Sandra Brown: Low Pressure

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Sandra Brown Low Pressure
  • Название:
    Low Pressure
  • Автор:
  • Издательство:
    Hodder & Stoughton
  • Жанр:
    Триллер / на английском языке
  • Год:
    2012
  • Город:
    London
  • Язык:
    Английский
  • ISBN:
    978-1-444-74249-7
  • Рейтинг книги:
    4 / 5
  • Ваша оценка:
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Low Pressure: краткое содержание, описание и аннотация

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Bellamy Lyston was only 12 years old when her older sister Susan was killed on a stormy Memorial Day. Bellamy’s fear of storms is a legacy of the tornado that destroyed the crime scene along with her memory of what really happened during the day’s most devastating moments. Now, 18 years later, Bellamy has written a sensational, bestselling novel based on Susan’s murder. Because the book was inspired by the tragic event that still pains her family, she published it under a pseudonym to protect them from unwanted publicity. But when an opportunistic reporter for a tabloid newspaper discovers that the book is based on fact, Bellamy’s identity is exposed along with the family scandal. Moreover, Bellamy becomes the target of an unnamed assailant who either wants the truth about Susan’s murder to remain unknown or, even more threatening, is determined to get vengeance for a man wrongfully accused and punished. In order to identify her stalker, Bellamy must confront the ghosts of her past, including Dent Carter, Susan’s wayward and reckless boyfriend — and an original suspect in the murder case. Dent, with this and other stains on his past, is intent on clearing his name, and he needs Bellamy’s sealed memory to do it. But her safeguarded recollections -once unlocked-pose dangers that neither could foresee and puts both their lives in peril. As Bellamy delves deeper into the mystery surrounding Susan’s slaying, she discovers disturbing elements of the crime which call into question the people she holds most dear. Haunted by partial memories, conflicted over her feelings for Dent, but determined to learn the truth, she won’t stop until she reveals Susan’s killer. That is, unless Susan’s killer strikes her first… Review ‘Sexual tension fueled by mistrust between brash Denton and shy Bellamy smolders and sparks in teasing fashion throughout.’ — Publishers Weekly on LOW PRESSURE ‘A relentless pace and clever plot twists keep the pages turning.’ — Publishers Weekly Starred Review on LETHAL ‘It’s a great, entertaining read, with lots of surprising twists and turns, credibly flawed characters and a love affair that’s as steamy as a Savannah summer.’ — Lisa Scottoline, Washington Post on Ricochet on LETHAL ‘A masterful storyteller, carefully crafting tales that keep readers on the edge of their seats.’ — USA Today on LETHAL ‘Millions of readers clamour for the compelling novels of Sandra Brown. And no wonder! She fires your imagination with irresistible characters, unexpected plot twists, scandalous secrets… so electric you feel the zing.’ — Literary Guild on LETHAL ‘Brown’s novels define the term page turner.’ — Booklist on LETHAL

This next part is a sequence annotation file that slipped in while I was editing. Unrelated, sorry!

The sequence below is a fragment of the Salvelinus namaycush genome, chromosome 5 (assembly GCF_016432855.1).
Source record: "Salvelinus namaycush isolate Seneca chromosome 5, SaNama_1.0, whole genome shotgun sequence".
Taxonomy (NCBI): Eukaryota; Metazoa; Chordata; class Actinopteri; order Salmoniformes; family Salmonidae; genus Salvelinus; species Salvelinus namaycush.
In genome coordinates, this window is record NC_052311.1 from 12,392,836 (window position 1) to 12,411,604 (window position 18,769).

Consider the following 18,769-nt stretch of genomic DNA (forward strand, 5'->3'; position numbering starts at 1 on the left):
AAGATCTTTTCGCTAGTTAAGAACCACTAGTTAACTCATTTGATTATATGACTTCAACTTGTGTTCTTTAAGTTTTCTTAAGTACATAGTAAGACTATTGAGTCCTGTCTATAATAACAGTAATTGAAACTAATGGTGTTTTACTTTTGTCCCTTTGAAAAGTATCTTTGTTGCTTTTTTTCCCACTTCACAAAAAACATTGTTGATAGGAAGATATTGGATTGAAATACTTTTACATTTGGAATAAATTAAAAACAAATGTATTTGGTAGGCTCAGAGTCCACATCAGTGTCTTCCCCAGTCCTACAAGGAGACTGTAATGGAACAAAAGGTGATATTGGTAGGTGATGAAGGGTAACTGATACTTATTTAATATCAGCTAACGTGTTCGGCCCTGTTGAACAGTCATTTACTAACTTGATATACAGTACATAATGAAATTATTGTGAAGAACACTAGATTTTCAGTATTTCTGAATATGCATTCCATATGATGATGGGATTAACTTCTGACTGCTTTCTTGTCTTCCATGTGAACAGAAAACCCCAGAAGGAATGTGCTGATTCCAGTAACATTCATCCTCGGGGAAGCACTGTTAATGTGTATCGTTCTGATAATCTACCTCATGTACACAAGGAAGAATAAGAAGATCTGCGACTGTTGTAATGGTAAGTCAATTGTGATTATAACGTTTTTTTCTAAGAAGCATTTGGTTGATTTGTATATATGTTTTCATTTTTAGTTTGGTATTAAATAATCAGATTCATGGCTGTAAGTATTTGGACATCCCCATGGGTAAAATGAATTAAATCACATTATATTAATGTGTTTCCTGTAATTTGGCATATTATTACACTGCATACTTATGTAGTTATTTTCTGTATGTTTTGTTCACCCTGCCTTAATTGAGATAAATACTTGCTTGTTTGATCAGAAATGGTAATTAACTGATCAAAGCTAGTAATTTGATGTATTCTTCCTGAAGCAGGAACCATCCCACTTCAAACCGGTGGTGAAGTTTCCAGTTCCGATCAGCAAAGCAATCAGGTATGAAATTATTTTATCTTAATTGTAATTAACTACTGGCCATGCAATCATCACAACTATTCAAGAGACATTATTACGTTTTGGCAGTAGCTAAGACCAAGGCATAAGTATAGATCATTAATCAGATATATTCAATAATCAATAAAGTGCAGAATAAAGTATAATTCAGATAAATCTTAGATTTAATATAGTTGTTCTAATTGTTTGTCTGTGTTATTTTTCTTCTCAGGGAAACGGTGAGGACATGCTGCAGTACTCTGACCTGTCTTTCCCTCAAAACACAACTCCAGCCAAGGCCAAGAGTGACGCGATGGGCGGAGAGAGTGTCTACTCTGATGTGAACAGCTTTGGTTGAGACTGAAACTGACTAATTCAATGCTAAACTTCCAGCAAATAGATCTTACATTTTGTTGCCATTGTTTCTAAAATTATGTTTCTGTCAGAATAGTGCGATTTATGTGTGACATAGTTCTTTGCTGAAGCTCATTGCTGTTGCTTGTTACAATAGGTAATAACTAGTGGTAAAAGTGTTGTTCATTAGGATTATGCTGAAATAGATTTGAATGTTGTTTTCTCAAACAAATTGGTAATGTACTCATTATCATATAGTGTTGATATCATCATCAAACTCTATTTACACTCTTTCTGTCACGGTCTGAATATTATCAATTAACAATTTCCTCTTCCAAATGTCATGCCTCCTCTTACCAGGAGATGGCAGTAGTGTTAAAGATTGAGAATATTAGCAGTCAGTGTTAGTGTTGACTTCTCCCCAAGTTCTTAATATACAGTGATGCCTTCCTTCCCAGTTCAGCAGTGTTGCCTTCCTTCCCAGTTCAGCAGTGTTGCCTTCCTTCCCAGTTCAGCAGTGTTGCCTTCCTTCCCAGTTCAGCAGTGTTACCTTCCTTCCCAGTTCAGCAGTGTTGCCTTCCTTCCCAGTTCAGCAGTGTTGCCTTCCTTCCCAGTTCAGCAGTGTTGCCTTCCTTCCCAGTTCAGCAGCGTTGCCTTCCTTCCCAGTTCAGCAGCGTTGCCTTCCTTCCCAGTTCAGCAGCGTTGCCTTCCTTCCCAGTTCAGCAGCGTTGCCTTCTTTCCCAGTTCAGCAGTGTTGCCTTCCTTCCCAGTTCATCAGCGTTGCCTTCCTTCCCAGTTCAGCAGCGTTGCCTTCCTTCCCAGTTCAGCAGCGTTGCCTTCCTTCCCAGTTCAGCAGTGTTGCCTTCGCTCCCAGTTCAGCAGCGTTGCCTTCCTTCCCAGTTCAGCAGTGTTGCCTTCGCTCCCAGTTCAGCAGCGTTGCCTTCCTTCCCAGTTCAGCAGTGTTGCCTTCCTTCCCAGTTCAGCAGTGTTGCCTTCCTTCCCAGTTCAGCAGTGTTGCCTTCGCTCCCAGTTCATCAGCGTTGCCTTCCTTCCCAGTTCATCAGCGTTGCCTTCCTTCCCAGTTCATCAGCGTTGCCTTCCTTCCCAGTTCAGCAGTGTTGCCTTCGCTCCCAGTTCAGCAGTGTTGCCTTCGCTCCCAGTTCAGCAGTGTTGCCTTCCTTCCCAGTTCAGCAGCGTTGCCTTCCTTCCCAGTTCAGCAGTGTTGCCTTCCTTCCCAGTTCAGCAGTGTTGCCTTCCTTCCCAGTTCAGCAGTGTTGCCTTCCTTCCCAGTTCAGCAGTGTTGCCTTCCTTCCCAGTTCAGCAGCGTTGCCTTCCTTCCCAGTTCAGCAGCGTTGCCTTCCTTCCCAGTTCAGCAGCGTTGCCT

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Sandra Brown

LOW PRESSURE

Prologue

The rat was dead, but no less horrifying than if it had been alive.

Bellamy Price trapped a scream behind her hands and, holding them clamped against her mouth, backed away from the gift box of glossy wrapping paper and satin ribbon. The animal lay on a bed of silver tissue paper, its long pink tail curled against the fat body.